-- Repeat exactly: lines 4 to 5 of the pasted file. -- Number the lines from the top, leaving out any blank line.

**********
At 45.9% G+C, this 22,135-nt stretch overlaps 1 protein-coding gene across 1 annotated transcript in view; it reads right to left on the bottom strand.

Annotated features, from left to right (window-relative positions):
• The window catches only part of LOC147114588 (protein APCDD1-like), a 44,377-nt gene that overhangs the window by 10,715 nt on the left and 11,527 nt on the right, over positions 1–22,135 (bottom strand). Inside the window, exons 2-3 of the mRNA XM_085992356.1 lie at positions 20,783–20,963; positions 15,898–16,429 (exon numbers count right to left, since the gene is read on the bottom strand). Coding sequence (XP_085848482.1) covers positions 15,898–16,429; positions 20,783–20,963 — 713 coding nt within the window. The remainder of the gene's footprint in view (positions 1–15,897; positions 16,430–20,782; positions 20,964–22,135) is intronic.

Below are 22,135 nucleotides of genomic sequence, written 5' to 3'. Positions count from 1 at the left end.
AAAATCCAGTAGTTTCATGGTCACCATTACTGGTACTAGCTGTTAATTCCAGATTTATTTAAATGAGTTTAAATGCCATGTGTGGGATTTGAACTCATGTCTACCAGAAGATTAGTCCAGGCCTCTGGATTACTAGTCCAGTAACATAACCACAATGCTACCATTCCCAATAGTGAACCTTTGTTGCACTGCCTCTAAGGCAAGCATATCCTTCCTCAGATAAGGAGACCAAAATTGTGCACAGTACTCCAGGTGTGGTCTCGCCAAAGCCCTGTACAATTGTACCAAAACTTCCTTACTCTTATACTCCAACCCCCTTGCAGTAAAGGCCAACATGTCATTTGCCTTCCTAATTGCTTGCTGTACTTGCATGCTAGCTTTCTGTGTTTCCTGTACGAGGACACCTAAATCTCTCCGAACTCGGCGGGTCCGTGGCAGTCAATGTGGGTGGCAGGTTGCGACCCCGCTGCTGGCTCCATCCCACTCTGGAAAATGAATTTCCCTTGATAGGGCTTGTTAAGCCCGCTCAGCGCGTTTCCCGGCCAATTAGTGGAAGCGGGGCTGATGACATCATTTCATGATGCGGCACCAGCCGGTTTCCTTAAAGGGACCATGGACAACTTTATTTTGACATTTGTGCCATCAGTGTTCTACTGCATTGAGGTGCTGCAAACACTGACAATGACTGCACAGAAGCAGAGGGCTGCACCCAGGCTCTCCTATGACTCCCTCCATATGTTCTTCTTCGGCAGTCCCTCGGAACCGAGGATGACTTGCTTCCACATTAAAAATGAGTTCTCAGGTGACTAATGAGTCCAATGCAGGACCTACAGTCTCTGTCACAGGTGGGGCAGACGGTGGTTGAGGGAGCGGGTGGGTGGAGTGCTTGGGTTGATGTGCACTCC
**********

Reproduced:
Below are 22,135 nucleotides of genomic sequence, written 5' to 3'. Positions count from 1 at the left end.
AAAATCCAGTAGTTTCATGGTCACCATTACTGGTACTAGCTGTTAATTCCAGATTTATTTAAATGAGTTTAAATGCCATGTGTGGGATTTGAACTCATGTCTACCAGAAGATTAGTCCAGGCCTCTGGATTACTAGTCCAGTAACATAACCACAATGCTACCATTCCCAATAGTGAACCTTTGTTGCACTGCCTCTAAGGCAAGCATATCCTTCCTCAGATAAGGAGACCAAAATTGTGCACAGTACTCCAGGTGTGGTCTCGCCAAAGCCCTGTACAATTGTACCAAAACTTCCTTACTCTTATACTCCAACCCCCTTGCAGTAAAGGCCAACATGTCATTTGCCTTCCTAATTGCTTGCTGTACTTGCATGCTAGCTTTCTGTGTTTCCTGTACGAGGACACCTAAATCTCTCCGAACTCGGCGGGTCCGTGGCAGTCAATGTGGGTGGCAGGTTGCGACCCCGCTGCTGGCTCCATCCCACTCTGGAAAATGAATTTCCCTTGATAGGGCTTGTTAAGCCCGCTCAGCGCGTTTCCCGGCCAATTAGTGGAAGCGGGGCTGATGACATCATTTCATGATGCGGCACCAGCCGGTTTCCTTAAAGGGACCATGGACAACTTTATTTTGACATTTGTGCCATCAGTGTTCTACTGCATTGAGGTGCTGCAAACACTGACAATGACTGCACAGAAGCAGAGGGCTGCACCCAGGCTCTCCTATGACTCCCTCCATATGTTCTTCTTCGGCAGTCCCTCGGAACCGAGGATGACTTGCTTCCACATTAAAAATGAGTTCTCAGGTGACTAATGAGTCCAATGCAGGACCTACAGTCTCTGTCACAGGTGGGGCAGACGGTGGTTGAGGGAGCGGGTGGGTGGAGTGCTTGGGTTGATGTGCACTCC